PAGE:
Christmas is right around the corner. I know this because my wife started decorating the house (entirely too early I might add). One of the best parts of Christmas is the opportunity to give people presents. One of the worst parts of Christmas is the endless spending to buy these gifts. Well, we’ve got some suggestions that should make your life slightly better!
Any plan is better than no plan
If you don’t have a plan for Christmas savings, you should get one, ASAP! Don’t wait until the last minute and just start piling money on your credit cards (unless that is your plan, as it has been mine in the past).
Obviously it’s a little too late to develop an elaborate Christmas savings plan, but that doesn’t mean all is lost. Below, we’ll talk about some creative ways to save for Christmas, salvaging some of that financial discipline along with the Christmas spirit!
Credit card bonuses and rewards
This idea is pretty widespread in 2021. Often referred to as “churning”, this is the process of maximizing credit card rewards and new card signup bonuses.
As an example, we know that we have a $4,000 property tax bill due in December for our rental properties. My wife took out a new credit card with a $600 signup bonus which will also accumulate another $80 in points during our spending period for a total value of $680. So we’re essentially getting $680 for doing something we would already be doing. Pretty awesome!
This same principle can be applied to Christmas shopping. If you know you are going to spend $1200, why not find a credit card that will give a $200 bonus on that $1200 spend? The exception to this: department store credit cards. I get it, the big box store may give you 20% off your purchase for signing up, which looks quite appealing. But don’t be fooled, these credit cards are a trap and lead to horrible spending habits accompanied by astronomical interest rates. Try to avoid it.
Side hustles are in!
In today’s labor market, there are a ton of side hustles available. Maybe you can pick up an extra 10 hours per week at a department store hiring seasonal workers or possibly moonlight in your primary career field. This would equate to approximately $447 per month after taxes based on $13/hr, an amount that could certainly put a dent in that Christmas shopping list.
Savings on monthly expenses
When was the last time you shopped for better car insurance rates? Cell phone rate? What about streaming services – do you have any that are no longer being used? What about that box service that you forgot to cancel?
By taking a look at your recurring monthly expenses, you’ll often find places for small improvements. These improvements can add up over time and can certainly make up a sizable Christmas fund. You’ll also sleep better knowing you aren’t overpaying for services.
Selling unused items online
I love this one. Our kids are growing really fast and leaving behind things like strollers, wagons, toys, etc. Posted online, these items sell quickly. Off hand, I think we’ve made $200-300 in the past 45 days or so. Obviously some items add up quicker than others, but nonetheless, this can make a huge difference in your Christmas budget.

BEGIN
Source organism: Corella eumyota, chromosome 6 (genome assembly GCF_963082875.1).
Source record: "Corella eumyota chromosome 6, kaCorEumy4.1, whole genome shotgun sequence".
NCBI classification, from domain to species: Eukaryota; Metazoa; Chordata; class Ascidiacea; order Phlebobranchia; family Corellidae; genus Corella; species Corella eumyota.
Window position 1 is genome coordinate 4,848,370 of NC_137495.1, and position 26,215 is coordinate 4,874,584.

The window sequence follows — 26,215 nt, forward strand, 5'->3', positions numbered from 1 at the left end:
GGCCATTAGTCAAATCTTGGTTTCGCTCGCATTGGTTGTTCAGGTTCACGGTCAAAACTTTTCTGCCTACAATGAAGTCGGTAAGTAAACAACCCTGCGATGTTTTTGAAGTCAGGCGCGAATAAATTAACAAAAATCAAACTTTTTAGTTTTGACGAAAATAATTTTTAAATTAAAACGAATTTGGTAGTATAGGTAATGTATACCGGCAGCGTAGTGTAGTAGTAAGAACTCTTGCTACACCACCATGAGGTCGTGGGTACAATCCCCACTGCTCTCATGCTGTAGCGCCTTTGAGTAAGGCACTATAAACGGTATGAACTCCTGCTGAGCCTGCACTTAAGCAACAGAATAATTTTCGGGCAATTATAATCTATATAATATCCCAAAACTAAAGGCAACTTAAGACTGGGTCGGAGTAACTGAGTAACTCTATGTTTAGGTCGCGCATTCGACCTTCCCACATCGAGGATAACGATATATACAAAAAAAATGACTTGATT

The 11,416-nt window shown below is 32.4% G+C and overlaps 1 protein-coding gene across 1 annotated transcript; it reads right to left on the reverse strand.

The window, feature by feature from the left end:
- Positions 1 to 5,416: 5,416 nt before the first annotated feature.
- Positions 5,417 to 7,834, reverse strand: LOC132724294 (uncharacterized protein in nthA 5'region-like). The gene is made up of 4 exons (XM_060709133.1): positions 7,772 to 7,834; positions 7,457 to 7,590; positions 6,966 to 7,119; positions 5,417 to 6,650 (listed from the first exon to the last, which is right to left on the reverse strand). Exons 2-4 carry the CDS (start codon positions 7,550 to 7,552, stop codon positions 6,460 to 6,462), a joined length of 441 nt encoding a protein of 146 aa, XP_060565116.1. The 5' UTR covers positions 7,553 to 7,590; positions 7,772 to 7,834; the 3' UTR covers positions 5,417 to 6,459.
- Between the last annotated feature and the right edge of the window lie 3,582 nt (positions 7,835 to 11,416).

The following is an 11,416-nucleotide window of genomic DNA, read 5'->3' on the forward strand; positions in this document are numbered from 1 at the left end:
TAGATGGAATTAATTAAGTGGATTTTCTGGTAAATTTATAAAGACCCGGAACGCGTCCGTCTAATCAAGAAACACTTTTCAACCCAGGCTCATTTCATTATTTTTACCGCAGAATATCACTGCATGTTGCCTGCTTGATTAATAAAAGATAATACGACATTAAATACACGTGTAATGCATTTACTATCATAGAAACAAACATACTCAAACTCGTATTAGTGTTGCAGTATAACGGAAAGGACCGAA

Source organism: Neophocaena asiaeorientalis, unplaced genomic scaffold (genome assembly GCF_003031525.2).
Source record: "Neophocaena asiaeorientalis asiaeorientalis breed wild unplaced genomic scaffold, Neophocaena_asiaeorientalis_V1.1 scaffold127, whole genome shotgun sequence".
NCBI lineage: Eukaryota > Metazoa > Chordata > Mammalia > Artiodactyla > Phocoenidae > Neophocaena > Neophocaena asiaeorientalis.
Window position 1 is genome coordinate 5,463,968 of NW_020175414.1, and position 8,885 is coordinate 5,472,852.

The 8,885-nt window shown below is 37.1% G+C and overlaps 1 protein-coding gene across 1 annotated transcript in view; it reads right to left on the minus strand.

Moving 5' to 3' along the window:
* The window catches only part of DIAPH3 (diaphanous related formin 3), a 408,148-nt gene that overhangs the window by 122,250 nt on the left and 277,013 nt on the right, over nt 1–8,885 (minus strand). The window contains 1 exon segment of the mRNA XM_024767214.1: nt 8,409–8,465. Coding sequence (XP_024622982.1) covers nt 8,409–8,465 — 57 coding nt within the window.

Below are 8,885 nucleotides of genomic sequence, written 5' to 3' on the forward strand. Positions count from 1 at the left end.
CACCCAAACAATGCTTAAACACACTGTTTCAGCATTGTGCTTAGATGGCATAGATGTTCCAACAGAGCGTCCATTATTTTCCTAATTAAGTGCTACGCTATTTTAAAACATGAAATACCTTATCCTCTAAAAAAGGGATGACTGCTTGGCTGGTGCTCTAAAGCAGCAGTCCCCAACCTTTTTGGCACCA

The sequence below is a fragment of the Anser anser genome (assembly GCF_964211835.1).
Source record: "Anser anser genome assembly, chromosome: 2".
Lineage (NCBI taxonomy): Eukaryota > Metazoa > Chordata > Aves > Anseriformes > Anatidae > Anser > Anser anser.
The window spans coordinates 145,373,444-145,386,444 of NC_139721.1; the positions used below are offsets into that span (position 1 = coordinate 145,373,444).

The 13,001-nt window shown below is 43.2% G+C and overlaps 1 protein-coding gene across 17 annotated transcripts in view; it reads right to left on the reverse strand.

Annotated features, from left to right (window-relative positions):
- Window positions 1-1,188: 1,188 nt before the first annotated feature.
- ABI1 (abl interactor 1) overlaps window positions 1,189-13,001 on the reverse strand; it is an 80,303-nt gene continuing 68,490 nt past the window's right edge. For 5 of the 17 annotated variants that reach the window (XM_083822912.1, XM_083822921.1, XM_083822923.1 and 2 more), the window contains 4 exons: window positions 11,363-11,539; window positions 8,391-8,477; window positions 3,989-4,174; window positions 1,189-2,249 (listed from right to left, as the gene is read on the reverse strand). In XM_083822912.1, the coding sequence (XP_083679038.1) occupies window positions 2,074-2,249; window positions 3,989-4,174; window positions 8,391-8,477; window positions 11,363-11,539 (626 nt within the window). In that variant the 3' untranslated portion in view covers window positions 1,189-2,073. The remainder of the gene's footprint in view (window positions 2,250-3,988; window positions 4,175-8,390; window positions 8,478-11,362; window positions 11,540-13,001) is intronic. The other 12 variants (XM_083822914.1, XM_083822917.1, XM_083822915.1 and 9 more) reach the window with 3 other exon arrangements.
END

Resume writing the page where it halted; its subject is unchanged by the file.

The only word of caution on this is to be wary of scams. Scammers are everywhere and just because it’s a festive time of year doesn’t mean they’ll go into hiding. Certain sales websites are ripe for scams. My preferred sales medium is Facebook Marketplace. Living in a small county, I usually share “mutual friends” with most of my potential buyers, giving me confidence that they’re a real person with good intentions.
Sell that old garbage life insurance policy
It’s no secret that Wealthy Idiots hate universal, whole, etc. life insurance policies. It wouldn’t be completely shocking if you’re reading this thinking about how your grandparents bought you a whole life policy as an infant. Well, this can have significant cash value at present and virtually no additional value at death. So why not cash it out? My wife had one of these prior to our marriage and ended up cashing it out for nearly $5k!
Now, you shouldn’t spend $5k on Christmas presents, but hey, you do you!
Traditional savings early in the year
This isn’t innovative at all, and is rather boring, but you could always start saving for Christmas at the beginning of the year, which is certain to make it less painful. I have a good friend that has 10 savings accounts, all earmarked for different things throughout the year. He has a “hunting fund”, a “home repair fund”, “kids sports fund”, etc. This ensures that all of the bigger expenses are planned for and property allotted.
The name of the game is planning
While in the Marine Corps, I quickly learned the 5 P’s – Proper Planning Prevents Poor Performance. More specifically, in the infantry, we use 5 paragraph orders to ensure operations are well-planned and targeted for success. This holds true in virtually all aspects of personal finance. The moral of the story isn’t that you should save for Christmas, but rather, that you should find a way to plan and account for ALL types of spending. Why be caught off-guard when you can just plan ahead?
Sell that old garbage life insurance policy